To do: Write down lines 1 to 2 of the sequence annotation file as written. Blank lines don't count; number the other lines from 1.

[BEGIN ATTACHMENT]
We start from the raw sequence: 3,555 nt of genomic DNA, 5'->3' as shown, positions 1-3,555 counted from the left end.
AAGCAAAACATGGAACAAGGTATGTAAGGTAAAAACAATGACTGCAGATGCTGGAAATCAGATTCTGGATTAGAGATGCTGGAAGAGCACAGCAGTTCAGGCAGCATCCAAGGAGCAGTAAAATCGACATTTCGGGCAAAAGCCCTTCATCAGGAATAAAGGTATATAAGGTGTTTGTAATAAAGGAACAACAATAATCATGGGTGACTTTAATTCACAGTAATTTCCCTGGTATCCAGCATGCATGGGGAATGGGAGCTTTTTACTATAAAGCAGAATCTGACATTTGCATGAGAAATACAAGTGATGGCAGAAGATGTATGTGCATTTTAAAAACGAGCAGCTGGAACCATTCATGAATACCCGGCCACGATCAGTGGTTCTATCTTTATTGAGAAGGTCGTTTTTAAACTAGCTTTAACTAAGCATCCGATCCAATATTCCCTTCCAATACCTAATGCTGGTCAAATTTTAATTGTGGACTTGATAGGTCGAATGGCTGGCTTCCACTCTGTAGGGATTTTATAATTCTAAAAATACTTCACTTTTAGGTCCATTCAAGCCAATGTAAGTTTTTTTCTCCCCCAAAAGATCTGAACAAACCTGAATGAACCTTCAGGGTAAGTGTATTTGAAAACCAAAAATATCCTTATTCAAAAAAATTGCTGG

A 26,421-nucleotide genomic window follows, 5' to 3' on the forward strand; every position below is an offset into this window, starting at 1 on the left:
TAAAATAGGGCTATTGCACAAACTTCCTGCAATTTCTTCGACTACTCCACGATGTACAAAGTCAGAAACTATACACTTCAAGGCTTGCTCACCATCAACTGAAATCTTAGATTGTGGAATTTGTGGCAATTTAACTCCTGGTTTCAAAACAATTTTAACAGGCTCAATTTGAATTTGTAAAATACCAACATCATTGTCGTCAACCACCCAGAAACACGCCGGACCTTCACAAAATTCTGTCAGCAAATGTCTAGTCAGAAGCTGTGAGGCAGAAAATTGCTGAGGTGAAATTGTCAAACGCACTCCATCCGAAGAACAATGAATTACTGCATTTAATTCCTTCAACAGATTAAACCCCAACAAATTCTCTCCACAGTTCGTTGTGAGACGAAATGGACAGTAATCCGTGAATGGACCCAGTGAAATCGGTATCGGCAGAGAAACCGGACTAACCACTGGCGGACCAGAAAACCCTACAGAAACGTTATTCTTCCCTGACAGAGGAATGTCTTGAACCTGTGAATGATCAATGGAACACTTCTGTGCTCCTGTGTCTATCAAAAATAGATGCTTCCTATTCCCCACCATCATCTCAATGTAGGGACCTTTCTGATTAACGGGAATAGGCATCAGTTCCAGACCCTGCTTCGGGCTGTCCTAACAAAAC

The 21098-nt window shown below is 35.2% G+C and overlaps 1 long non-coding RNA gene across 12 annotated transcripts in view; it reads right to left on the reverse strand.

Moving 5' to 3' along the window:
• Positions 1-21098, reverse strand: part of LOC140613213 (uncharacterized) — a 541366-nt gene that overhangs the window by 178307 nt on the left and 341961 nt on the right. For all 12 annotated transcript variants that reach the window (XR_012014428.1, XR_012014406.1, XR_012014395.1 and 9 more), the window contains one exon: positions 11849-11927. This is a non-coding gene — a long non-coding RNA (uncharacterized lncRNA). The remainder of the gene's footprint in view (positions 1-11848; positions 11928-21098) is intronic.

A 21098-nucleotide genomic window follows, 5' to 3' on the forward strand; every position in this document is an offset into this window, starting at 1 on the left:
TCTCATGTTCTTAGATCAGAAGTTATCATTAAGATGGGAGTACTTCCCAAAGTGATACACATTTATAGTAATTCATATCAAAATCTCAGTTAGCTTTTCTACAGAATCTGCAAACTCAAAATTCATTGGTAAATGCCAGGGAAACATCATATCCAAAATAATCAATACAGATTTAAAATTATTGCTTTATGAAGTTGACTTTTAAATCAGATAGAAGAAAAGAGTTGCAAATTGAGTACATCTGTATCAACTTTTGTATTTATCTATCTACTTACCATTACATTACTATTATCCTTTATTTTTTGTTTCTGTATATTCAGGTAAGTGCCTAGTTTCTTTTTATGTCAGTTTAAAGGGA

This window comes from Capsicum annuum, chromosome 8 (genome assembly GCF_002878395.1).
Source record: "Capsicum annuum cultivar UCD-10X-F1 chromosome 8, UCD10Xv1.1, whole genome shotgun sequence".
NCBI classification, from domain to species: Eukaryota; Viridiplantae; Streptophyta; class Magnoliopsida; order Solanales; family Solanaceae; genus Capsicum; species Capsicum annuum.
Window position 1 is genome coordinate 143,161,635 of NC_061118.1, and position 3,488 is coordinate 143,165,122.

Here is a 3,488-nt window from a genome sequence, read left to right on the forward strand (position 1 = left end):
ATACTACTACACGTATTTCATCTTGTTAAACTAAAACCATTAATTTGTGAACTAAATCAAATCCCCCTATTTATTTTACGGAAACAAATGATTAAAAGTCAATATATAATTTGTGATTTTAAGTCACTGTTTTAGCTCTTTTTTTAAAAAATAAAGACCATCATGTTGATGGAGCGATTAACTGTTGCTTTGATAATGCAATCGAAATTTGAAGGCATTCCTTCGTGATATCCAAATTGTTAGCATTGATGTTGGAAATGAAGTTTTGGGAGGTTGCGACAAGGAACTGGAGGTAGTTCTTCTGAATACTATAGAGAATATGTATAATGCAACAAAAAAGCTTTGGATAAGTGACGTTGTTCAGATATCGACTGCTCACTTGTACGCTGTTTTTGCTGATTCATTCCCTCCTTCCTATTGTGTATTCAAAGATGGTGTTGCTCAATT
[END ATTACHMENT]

We start from the raw sequence: 3,555 nt of genomic DNA, 5'->3' as shown, positions 1-3,555 counted from the left end.
AAGCAAAACATGGAACAAGGTATGTAAGGTAAAAACAATGACTGCAGATGCTGGAAATCAGATTCTGGATTAGAGATGCTGGAAGAGCACAGCAGTTCAGGCAGCATCCAAGGAGCAGTAAAATCGACATTTCGGGCAAAAGCCCTTCATCAGGAATAAAGGTATATAAGGTGTTTGTAATAAAGGAACAACAATAATCATGGGTGACTTTAATTCACAGTAATTTCCCTGGTATCCAGCATGCATGGGGAATGGGAGCTTTTTACTATAAAGCAGAATCTGACATTTGCATGAGAAATACAAGTGATGGCAGAAGATGTATGTGCATTTTAAAAACGAGCAGCTGGAACCATTCATGAATACCCGGCCACGATCAGTGGTTCTATCTTTATTGAGAAGGTCGTTTTTAAACTAGCTTTAACTAAGCATCCGATCCAATATTCCCTTCCAATACCTAATGCTGGTCAAATTTTAATTGTGGACTTGATAGGTCGAATGGCTGGCTTCCACTCTGTAGGGATTTTATAATTCTAAAAATACTTCACTTTTAGGTCCATTCAAGCCAATGTAAGTTTTTTTCTCCCCCAAAAGATCTGAACAAACCTGAATGAACCTTCAGGGTAAGTGTATTTGAAAACCAAAAATATCCTTATTCAAAAAAATTGCTGG